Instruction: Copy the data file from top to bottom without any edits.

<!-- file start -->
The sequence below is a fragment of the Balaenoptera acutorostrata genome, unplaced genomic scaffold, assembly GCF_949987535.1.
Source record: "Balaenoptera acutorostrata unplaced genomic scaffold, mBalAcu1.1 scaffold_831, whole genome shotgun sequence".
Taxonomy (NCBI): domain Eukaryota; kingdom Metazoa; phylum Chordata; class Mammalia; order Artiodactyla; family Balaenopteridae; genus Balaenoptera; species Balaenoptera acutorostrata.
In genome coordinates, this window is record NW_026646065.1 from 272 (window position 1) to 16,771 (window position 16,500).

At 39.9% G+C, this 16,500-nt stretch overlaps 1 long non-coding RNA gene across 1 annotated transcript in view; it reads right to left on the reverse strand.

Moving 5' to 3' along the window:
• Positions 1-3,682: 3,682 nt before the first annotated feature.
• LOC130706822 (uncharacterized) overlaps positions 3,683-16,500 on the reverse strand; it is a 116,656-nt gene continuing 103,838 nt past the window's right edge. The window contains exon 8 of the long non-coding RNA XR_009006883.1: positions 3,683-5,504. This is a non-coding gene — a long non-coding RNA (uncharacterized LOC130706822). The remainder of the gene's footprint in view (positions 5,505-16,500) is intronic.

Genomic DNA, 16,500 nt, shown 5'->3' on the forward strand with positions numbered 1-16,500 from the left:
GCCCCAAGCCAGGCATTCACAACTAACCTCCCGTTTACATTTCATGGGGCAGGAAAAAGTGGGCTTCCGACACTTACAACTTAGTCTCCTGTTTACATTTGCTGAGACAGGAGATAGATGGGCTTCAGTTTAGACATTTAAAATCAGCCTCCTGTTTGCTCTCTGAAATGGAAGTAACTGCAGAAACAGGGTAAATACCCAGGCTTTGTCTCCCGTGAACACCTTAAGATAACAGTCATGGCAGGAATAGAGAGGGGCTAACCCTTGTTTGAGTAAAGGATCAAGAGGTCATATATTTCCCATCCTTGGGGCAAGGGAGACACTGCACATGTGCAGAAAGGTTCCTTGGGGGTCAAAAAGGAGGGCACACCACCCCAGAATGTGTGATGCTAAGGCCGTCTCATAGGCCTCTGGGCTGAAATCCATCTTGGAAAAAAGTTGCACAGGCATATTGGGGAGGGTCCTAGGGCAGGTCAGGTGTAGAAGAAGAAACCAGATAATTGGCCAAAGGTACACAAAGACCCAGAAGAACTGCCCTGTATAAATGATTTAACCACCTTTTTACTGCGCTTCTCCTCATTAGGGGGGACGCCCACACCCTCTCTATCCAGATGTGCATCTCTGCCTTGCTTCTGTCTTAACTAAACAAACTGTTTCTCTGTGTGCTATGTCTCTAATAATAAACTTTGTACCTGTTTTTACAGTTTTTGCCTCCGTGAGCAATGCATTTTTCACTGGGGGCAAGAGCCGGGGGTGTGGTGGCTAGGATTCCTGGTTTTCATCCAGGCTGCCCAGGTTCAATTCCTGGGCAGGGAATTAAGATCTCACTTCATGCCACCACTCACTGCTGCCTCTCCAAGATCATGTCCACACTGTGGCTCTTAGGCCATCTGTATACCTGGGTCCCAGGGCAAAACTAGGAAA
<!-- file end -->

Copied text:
The sequence below is a fragment of the Balaenoptera acutorostrata genome, unplaced genomic scaffold, assembly GCF_949987535.1.
Source record: "Balaenoptera acutorostrata unplaced genomic scaffold, mBalAcu1.1 scaffold_831, whole genome shotgun sequence".
Taxonomy (NCBI): domain Eukaryota; kingdom Metazoa; phylum Chordata; class Mammalia; order Artiodactyla; family Balaenopteridae; genus Balaenoptera; species Balaenoptera acutorostrata.
In genome coordinates, this window is record NW_026646065.1 from 272 (window position 1) to 16,771 (window position 16,500).

At 39.9% G+C, this 16,500-nt stretch overlaps 1 long non-coding RNA gene across 1 annotated transcript in view; it reads right to left on the reverse strand.

Moving 5' to 3' along the window:
• Positions 1-3,682: 3,682 nt before the first annotated feature.
• LOC130706822 (uncharacterized) overlaps positions 3,683-16,500 on the reverse strand; it is a 116,656-nt gene continuing 103,838 nt past the window's right edge. The window contains exon 8 of the long non-coding RNA XR_009006883.1: positions 3,683-5,504. This is a non-coding gene — a long non-coding RNA (uncharacterized LOC130706822). The remainder of the gene's footprint in view (positions 5,505-16,500) is intronic.

Genomic DNA, 16,500 nt, shown 5'->3' on the forward strand with positions numbered 1-16,500 from the left:
GCCCCAAGCCAGGCATTCACAACTAACCTCCCGTTTACATTTCATGGGGCAGGAAAAAGTGGGCTTCCGACACTTACAACTTAGTCTCCTGTTTACATTTGCTGAGACAGGAGATAGATGGGCTTCAGTTTAGACATTTAAAATCAGCCTCCTGTTTGCTCTCTGAAATGGAAGTAACTGCAGAAACAGGGTAAATACCCAGGCTTTGTCTCCCGTGAACACCTTAAGATAACAGTCATGGCAGGAATAGAGAGGGGCTAACCCTTGTTTGAGTAAAGGATCAAGAGGTCATATATTTCCCATCCTTGGGGCAAGGGAGACACTGCACATGTGCAGAAAGGTTCCTTGGGGGTCAAAAAGGAGGGCACACCACCCCAGAATGTGTGATGCTAAGGCCGTCTCATAGGCCTCTGGGCTGAAATCCATCTTGGAAAAAAGTTGCACAGGCATATTGGGGAGGGTCCTAGGGCAGGTCAGGTGTAGAAGAAGAAACCAGATAATTGGCCAAAGGTACACAAAGACCCAGAAGAACTGCCCTGTATAAATGATTTAACCACCTTTTTACTGCGCTTCTCCTCATTAGGGGGGACGCCCACACCCTCTCTATCCAGATGTGCATCTCTGCCTTGCTTCTGTCTTAACTAAACAAACTGTTTCTCTGTGTGCTATGTCTCTAATAATAAACTTTGTACCTGTTTTTACAGTTTTTGCCTCCGTGAGCAATGCATTTTTCACTGGGGGCAAGAGCCGGGGGTGTGGTGGCTAGGATTCCTGGTTTTCATCCAGGCTGCCCAGGTTCAATTCCTGGGCAGGGAATTAAGATCTCACTTCATGCCACCACTCACTGCTGCCTCTCCAAGATCATGTCCACACTGTGGCTCTTAGGCCATCTGTATACCTGGGTCCCAGGGCAAAACTAGGAAA